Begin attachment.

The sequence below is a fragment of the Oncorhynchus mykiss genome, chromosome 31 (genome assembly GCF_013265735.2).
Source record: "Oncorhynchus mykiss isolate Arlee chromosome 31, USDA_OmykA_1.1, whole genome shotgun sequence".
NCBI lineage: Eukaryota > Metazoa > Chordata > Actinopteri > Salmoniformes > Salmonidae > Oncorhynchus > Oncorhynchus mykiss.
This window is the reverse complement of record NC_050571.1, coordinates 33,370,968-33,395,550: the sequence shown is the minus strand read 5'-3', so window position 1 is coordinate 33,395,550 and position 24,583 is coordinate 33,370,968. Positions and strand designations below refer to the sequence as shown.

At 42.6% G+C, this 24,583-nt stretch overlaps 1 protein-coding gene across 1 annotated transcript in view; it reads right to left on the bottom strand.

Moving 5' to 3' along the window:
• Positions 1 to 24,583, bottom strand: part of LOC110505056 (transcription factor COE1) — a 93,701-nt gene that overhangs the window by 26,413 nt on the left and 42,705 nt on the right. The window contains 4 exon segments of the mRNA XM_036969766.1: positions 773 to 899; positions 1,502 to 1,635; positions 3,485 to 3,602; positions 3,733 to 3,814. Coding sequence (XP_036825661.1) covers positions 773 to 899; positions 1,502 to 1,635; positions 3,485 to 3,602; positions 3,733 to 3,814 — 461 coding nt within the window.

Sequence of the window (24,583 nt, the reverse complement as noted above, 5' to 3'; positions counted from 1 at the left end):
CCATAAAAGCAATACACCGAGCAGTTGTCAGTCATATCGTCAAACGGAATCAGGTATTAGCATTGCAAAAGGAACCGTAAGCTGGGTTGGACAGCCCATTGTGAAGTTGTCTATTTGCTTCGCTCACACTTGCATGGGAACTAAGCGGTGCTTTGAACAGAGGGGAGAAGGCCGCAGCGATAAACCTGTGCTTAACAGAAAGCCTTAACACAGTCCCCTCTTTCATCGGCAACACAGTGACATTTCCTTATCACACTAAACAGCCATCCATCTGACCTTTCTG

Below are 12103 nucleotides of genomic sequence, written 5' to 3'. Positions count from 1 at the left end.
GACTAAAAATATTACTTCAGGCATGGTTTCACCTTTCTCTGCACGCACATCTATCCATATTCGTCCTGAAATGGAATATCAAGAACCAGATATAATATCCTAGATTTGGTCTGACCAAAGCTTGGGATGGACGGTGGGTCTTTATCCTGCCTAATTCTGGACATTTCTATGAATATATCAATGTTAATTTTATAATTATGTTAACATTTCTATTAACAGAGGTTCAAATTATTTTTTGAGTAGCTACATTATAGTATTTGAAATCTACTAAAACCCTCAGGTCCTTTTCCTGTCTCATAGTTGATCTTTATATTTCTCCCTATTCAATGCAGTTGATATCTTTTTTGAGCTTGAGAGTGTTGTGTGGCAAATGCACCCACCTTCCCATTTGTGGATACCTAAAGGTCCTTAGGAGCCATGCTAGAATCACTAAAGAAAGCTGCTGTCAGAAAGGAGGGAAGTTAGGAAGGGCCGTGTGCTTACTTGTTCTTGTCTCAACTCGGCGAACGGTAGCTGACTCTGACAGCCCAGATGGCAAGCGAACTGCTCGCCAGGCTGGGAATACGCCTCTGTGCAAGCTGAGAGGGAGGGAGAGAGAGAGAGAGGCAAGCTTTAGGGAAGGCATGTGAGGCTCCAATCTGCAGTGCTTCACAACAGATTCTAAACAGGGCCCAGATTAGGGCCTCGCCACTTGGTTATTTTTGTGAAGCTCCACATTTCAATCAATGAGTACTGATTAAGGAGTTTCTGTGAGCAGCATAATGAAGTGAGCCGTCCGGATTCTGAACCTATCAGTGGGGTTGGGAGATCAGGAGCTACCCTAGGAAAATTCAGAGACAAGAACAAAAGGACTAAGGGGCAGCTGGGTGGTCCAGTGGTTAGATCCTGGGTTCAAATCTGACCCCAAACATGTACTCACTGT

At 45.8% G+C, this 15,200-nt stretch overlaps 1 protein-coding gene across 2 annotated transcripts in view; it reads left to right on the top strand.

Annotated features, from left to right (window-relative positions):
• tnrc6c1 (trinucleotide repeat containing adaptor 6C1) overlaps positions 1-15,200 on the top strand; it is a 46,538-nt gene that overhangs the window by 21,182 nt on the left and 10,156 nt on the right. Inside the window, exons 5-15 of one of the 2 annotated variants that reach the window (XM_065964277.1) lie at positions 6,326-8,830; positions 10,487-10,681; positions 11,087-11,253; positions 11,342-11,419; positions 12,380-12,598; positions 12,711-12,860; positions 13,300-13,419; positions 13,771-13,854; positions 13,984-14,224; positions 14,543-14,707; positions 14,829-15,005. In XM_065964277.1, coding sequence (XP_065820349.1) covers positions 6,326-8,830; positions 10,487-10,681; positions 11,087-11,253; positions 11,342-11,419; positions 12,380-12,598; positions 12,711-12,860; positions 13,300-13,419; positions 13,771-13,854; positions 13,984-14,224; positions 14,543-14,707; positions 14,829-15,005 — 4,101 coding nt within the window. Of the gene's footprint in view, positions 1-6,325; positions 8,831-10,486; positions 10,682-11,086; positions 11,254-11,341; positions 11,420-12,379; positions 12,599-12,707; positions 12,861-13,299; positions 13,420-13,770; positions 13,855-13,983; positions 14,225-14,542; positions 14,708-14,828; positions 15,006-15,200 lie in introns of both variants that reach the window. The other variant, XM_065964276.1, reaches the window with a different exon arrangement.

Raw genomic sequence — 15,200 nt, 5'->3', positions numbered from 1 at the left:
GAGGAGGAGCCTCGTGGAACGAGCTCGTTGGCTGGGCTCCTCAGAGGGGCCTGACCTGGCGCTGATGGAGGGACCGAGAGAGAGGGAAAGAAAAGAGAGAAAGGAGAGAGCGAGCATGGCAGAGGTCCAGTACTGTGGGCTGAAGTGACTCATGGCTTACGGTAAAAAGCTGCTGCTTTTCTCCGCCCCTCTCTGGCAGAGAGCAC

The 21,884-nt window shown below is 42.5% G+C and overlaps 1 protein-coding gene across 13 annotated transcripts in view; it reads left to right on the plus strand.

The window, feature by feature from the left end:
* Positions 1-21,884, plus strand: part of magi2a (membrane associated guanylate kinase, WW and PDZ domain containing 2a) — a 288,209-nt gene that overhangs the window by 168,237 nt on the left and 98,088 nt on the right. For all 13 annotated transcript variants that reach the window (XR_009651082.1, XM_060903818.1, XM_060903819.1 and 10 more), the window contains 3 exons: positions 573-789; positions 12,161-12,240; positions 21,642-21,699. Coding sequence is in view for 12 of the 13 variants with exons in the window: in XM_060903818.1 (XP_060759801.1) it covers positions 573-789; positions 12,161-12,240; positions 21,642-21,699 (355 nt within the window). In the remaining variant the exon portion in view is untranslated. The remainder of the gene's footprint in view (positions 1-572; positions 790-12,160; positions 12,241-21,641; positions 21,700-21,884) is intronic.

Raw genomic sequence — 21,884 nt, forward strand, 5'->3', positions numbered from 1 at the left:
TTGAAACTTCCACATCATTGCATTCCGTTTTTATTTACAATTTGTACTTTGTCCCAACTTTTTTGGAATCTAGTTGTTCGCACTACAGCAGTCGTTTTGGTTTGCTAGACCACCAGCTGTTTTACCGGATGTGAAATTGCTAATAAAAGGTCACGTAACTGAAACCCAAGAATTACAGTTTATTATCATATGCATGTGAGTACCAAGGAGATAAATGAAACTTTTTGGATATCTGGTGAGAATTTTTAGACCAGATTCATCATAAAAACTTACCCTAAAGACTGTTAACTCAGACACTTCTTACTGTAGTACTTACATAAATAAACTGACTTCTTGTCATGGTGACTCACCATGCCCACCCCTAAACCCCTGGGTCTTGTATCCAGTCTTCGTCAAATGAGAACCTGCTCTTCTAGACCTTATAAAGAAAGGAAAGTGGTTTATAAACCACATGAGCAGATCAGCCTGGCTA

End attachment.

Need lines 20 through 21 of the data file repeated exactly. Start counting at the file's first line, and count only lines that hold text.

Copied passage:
Raw genomic sequence — 21,884 nt, forward strand, 5'->3', positions numbered from 1 at the left:
TTGAAACTTCCACATCATTGCATTCCGTTTTTATTTACAATTTGTACTTTGTCCCAACTTTTTTGGAATCTAGTTGTTCGCACTACAGCAGTCGTTTTGGTTTGCTAGACCACCAGCTGTTTTACCGGATGTGAAATTGCTAATAAAAGGTCACGTAACTGAAACCCAAGAATTACAGTTTATTATCATATGCATGTGAGTACCAAGGAGATAAATGAAACTTTTTGGATATCTGGTGAGAATTTTTAGACCAGATTCATCATAAAAACTTACCCTAAAGACTGTTAACTCAGACACTTCTTACTGTAGTACTTACATAAATAAACTGACTTCTTGTCATGGTGACTCACCATGCCCACCCCTAAACCCCTGGGTCTTGTATCCAGTCTTCGTCAAATGAGAACCTGCTCTTCTAGACCTTATAAAGAAAGGAAAGTGGTTTATAAACCACATGAGCAGATCAGCCTGGCTA